The Bitcoin sell-off resumed, declining below $32,000

The Bitcoin sell-off resumed, declining below $32,000

The Bitcoin sell-off continued Sunday as last week authorities in China and the U.S. move to tighten regulation and tax compliance on cryptocurrencies.

Bitcoin, which accounts for over 45% of the global crypto market, declined nearly 16% to $31,772.43. The dominant cryptocurrency traded far off its all-time high above 64,000 just over a month ago.

The price of the world’s largest cryptocurrency increased slightly on Monday to $36,315.52.

Bitcoin’s recent sell-off is a major reversal for the cryptocurrency, which seemed to be gaining traction among major Wall Street banks and publicly traded firms. Still, in May, bitcoin has been suffering from a series of negative headlines from major influencers and regulators.

As we know, Elon Musk has supported the cryptocurrency when his company, Tesla, invested $1.5 billion in Bitcoin. However, earlier this week, he announced that the firm has suspended car purchases using cryptocurrency over environmental concerns.

The billionaire subsequently sent mixed messages about his position on bitcoin, implying in a tweet that Tesla may have sold its holdings. However, he clarified later that it had not done so.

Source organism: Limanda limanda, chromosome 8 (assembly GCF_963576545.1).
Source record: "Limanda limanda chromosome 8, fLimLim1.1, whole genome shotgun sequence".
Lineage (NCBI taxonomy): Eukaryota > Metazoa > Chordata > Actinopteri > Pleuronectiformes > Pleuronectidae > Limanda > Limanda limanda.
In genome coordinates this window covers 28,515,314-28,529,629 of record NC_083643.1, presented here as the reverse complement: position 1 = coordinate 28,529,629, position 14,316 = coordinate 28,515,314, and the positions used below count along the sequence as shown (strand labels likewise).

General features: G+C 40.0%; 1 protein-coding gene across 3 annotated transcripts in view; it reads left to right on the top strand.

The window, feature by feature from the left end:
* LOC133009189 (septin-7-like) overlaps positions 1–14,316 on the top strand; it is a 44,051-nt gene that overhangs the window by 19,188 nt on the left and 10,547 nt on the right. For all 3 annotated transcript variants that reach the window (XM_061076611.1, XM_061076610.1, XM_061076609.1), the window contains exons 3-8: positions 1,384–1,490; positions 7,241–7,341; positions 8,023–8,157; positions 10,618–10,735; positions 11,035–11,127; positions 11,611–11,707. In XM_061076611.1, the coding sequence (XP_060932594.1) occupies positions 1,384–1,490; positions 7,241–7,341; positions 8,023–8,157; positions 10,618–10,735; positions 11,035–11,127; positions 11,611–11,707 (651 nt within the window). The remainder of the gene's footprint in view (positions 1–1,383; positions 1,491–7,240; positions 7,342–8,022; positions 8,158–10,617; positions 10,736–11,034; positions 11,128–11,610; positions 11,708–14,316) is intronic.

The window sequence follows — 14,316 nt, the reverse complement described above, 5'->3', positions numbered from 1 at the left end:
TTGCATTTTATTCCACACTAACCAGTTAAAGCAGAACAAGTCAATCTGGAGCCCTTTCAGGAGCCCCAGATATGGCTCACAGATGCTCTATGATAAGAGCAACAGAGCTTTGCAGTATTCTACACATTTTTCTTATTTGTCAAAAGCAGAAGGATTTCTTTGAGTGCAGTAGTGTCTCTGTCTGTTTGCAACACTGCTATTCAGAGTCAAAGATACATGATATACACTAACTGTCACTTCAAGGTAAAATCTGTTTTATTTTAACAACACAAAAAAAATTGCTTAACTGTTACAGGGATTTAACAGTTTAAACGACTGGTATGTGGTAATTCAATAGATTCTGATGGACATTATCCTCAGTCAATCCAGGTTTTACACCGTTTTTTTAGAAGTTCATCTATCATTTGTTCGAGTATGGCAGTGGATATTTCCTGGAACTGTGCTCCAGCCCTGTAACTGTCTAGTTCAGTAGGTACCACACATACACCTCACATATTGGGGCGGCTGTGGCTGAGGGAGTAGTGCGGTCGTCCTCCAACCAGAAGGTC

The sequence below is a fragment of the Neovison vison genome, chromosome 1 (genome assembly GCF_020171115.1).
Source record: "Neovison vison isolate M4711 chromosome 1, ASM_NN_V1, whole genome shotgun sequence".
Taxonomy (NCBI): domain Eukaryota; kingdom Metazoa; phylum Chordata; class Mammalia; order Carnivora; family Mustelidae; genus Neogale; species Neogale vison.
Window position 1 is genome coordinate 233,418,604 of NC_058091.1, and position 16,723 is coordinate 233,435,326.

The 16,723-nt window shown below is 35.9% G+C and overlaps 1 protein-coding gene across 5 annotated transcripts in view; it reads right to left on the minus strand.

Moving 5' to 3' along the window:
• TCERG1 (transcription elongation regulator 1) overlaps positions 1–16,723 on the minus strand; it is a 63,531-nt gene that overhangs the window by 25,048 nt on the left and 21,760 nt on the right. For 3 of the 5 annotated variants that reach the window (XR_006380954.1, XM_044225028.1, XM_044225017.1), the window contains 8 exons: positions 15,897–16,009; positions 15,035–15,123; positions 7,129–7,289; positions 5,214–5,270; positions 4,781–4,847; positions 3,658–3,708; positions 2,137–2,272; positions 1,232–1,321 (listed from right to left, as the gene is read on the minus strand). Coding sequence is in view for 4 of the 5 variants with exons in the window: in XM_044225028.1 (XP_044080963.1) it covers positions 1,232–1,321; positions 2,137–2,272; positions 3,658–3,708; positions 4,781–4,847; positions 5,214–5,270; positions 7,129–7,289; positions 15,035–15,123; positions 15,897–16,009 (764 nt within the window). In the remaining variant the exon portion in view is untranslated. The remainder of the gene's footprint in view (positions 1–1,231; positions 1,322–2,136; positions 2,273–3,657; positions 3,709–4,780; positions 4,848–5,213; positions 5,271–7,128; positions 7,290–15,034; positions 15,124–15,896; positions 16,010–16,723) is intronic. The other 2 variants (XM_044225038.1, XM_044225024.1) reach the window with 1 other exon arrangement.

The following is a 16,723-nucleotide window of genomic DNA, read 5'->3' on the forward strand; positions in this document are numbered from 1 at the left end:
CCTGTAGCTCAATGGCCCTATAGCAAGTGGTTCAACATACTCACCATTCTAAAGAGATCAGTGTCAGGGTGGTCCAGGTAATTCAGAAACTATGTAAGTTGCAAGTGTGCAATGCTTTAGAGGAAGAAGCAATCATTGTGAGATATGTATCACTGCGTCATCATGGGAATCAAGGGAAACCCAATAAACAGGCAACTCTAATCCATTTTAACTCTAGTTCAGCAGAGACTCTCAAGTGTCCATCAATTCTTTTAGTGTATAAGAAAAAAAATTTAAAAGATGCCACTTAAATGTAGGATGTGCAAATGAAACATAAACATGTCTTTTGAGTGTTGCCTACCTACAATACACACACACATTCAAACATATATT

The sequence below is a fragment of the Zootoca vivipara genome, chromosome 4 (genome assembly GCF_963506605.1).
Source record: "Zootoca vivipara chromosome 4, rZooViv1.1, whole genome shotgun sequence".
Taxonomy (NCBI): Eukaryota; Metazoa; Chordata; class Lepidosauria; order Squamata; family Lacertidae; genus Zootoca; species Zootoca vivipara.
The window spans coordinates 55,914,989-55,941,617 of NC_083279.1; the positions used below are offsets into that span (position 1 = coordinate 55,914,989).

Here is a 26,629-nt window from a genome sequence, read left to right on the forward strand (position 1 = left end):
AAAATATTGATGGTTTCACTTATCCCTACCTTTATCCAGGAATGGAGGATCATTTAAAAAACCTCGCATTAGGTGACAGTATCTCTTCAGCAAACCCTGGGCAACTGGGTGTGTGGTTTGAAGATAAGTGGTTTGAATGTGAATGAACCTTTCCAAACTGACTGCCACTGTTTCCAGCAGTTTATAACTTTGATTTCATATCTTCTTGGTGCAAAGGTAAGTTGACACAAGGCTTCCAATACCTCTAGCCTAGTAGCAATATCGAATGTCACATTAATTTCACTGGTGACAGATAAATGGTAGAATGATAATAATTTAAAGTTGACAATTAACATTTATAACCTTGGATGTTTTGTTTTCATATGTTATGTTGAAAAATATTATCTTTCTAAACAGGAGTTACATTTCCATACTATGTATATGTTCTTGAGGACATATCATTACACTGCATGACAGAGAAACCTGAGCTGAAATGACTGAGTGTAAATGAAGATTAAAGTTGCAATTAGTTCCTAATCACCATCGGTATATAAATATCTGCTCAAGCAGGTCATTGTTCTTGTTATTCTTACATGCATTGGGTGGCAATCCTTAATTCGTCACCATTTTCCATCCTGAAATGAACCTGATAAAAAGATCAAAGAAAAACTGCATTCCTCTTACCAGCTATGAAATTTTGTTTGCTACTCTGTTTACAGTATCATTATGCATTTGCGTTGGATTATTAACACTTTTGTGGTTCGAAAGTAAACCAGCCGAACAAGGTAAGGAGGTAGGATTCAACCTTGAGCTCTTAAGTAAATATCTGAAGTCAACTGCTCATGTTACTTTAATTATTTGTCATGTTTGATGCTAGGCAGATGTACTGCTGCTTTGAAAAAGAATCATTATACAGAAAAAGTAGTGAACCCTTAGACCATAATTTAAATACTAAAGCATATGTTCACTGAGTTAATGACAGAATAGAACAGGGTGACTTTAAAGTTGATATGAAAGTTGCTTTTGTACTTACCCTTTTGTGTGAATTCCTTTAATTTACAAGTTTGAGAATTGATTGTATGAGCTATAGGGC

Statements from Beijing hit an already jittery crypto market

On May 19, a broad crypto crash wiped out around $1 trillion in market value. The selloff started after Chinese authorities announced further restrictions on cryptocurrency transactions within its borders.

Statements from Beijing hit an already jittery crypto market, and bitcoin fell 30% to $30,000, its lowest point since January. Ethereum plunged more than 40%, and dogecoin and binance dropped about 30%.

U.S. regulators also hinted at restrictions, with the Treasury Department stating that you must report any transfer of digital currency valued at $10,000 or more to the Internal Revenue Service.

A JPMorgan report revealed large institutional investors were dumping bitcoin in favor of gold.

According to Coinbase data, Bitcoin is up 268% in the past year. Ether, the second-biggest cryptocurrency, rose more than 840%.

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